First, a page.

we are currently evaluating the Elastic Agent to be used as endpoint security solution within our company. We are especially interested in the features provided by Endgame.
To get a feeling for the system I have setup a test environment using my computer running a Elasticsearch (version 7.15.1) and a Kibana instance. Further I'm using VirtualBox running a Ubuntu 20.04.2 VM to simulate a client for the Elastic Agent. This setup seems to work so far, since I'm receiving alerts for a few test cases.
To test Endgame I have downloaded several GB of malicious PE and ELF files and enabled all Endgame rules. However I have not received an alert from any of these rules and all rules show the following warning message:
This rule is attempting to query data from Elasticsearch indices listed in the "Index pattern" section of the rule definition, however no index matching: ["endgame-*"] was found. This warning will continue to appear until a matching index is created or this rule is de-activated.
The only alert related to these files came from the Endpoint Security rule while pulling a git repository with malicious ELF files.
I have used this guide for the setup.
Am I misunderstanding something about the functionality of Endgame? I have not found any additional resources that seem to be up to date.
Yes, there's some confusion here. Endgame is the legacy product and there are prebuilt rules in place as an integration. What you are looking to work with is Endpoint Security and our Security Solution - see here as a guide to get started. When you enable the rules that work with our Endpoint, you'll see indices such as logs-endpoint.events., anytime you see endgame, it is the wrong rule.
Also, if you would like help evaluating our Security Solution, let me know where you are located and I can have an account owner and corresponding Solutions Architect reach out to you and assist.
Also, Welcome to the community!
thanks for the reply! I will go through the documentation.
However I still think it's odd that the detection rate for malware is that low (18/475). Since the alerts only appeared while cloning the repository containing the malware, it also seems like the agent does not perform a static analysis on the filesystem.
Is there any experience with this behavior?
It appears you are trying to enable rules specifically for Endgame but are using Elastic Agent with the endpoint security integration. If I have that correct, then the behavior is as expected, but obviously confusing.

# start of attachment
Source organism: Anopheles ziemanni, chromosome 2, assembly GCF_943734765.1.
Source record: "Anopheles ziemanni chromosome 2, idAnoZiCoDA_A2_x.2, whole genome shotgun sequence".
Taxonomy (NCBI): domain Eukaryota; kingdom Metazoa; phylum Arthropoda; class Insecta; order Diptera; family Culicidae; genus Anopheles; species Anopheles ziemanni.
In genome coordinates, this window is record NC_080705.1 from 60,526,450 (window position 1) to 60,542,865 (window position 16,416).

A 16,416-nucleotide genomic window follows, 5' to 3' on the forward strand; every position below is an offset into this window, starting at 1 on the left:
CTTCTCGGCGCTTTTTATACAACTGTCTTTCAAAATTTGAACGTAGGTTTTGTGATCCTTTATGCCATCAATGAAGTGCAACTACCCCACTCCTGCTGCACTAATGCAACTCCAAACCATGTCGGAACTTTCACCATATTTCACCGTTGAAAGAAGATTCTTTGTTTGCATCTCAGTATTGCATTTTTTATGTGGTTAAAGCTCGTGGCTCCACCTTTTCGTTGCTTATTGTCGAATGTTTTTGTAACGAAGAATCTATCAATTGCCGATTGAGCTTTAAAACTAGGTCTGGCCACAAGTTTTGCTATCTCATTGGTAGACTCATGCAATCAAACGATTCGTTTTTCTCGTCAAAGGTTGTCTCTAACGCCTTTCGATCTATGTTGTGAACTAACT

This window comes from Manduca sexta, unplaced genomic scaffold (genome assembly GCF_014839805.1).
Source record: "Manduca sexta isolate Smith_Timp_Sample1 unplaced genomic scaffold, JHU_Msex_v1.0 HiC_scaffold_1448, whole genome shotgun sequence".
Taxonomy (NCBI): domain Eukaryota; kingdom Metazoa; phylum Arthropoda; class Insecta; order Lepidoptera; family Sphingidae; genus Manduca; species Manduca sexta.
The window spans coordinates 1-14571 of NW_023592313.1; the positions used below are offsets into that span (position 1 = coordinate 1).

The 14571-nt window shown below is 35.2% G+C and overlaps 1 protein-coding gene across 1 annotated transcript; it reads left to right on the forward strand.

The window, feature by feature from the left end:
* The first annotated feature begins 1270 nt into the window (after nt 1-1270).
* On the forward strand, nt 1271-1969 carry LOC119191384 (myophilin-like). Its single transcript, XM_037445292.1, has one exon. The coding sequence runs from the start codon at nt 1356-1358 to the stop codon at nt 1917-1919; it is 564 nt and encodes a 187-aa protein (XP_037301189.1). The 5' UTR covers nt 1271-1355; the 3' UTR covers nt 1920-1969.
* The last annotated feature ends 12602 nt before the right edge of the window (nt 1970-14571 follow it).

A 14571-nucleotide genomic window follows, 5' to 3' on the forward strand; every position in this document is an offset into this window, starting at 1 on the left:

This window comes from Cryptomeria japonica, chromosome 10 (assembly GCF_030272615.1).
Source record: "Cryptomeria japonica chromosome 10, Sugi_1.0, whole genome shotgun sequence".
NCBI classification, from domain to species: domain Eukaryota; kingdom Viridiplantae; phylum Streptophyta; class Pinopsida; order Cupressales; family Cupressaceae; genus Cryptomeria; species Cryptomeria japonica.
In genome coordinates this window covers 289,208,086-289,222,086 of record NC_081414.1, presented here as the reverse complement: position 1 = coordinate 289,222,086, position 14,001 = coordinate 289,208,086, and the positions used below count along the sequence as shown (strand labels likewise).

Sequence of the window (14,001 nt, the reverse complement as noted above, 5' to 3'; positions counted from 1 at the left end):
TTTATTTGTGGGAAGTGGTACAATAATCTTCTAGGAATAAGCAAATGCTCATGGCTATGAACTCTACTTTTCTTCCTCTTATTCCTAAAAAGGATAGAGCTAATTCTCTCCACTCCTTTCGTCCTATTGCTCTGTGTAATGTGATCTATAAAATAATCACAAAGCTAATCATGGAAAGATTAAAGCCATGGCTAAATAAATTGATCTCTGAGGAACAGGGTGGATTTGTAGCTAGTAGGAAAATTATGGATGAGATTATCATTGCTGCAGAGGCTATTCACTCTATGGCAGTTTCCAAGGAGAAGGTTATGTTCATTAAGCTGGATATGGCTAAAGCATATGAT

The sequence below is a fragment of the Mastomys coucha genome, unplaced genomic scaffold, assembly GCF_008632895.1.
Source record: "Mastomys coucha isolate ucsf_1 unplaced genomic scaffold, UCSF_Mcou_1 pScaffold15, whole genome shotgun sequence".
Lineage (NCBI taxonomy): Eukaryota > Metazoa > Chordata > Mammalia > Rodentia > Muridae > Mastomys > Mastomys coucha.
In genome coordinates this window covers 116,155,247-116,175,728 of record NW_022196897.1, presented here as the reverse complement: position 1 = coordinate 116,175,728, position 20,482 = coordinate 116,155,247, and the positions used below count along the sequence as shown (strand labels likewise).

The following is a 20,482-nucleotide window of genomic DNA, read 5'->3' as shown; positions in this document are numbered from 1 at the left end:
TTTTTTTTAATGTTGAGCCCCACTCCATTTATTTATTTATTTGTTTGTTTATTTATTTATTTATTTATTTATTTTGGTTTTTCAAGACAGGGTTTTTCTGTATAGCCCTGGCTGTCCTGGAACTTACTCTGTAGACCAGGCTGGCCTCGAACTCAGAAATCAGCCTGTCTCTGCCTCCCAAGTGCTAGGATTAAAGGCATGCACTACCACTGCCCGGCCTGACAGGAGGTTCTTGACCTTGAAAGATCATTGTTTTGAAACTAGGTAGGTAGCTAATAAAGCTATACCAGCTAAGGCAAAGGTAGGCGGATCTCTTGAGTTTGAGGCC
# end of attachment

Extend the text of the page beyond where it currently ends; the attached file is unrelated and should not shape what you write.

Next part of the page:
As far as the malware detection. We perform analysis of the files PE/ELF upon create, modification, or execution. We will not typically analyze PE files on a Linux system. Do you know the breakdown of PE and ELF files in the samples you downloaded?
Thanks for all your feedback.
thanks for the insights, they help a lot.
Only ELF files were considered in my upper post. After multiple attempts to reproduce this result the detection rate always jumped to 283/475 but still underperforms most signature based classifiers. So I think there is still something not working correctly, as I have much better experiences with ML based classifiers.
Thanks for sharing some of your testing/evaluation feedback for the Linux Malware Protection feature. For confirmation, were you using this repo for the testing criteria? It looked to match based on the number of files you mentioned (475).
When reviewing these kinds of datasets, some of the samples that don't generate detections end up coming down to specific details around the individual files. For example, within that dataset it includes Android malware, we currently don't support Android on the Elastic Endpoint Security product so we have not put any focus in this area yet. Also, there is a big prevalence of packed files (UPX) within the dataset, which we are looking to release new improved endpoint capabilities in near future to specifically address packed samples like these. I didn't personally analyze these files, but a few look to be potentially non-malicious/benign as well (fd10b45ac68f4bdc804fb99eaf0124aa16e1b3a7a0672be4d4114d0e3d74d26c, 7c5c84eb86a72395bf75510d5a1a51553a025668d6477dbef86ad12da7bc6b8a). With that said, thanks for bringing these up as there is a good amount of samples that we will action and seek to further improve coverage around this feature.
glad I could help you!
Yes exactly, I used this repo but I have not reviewed the malware in detail. So thank you for the information.
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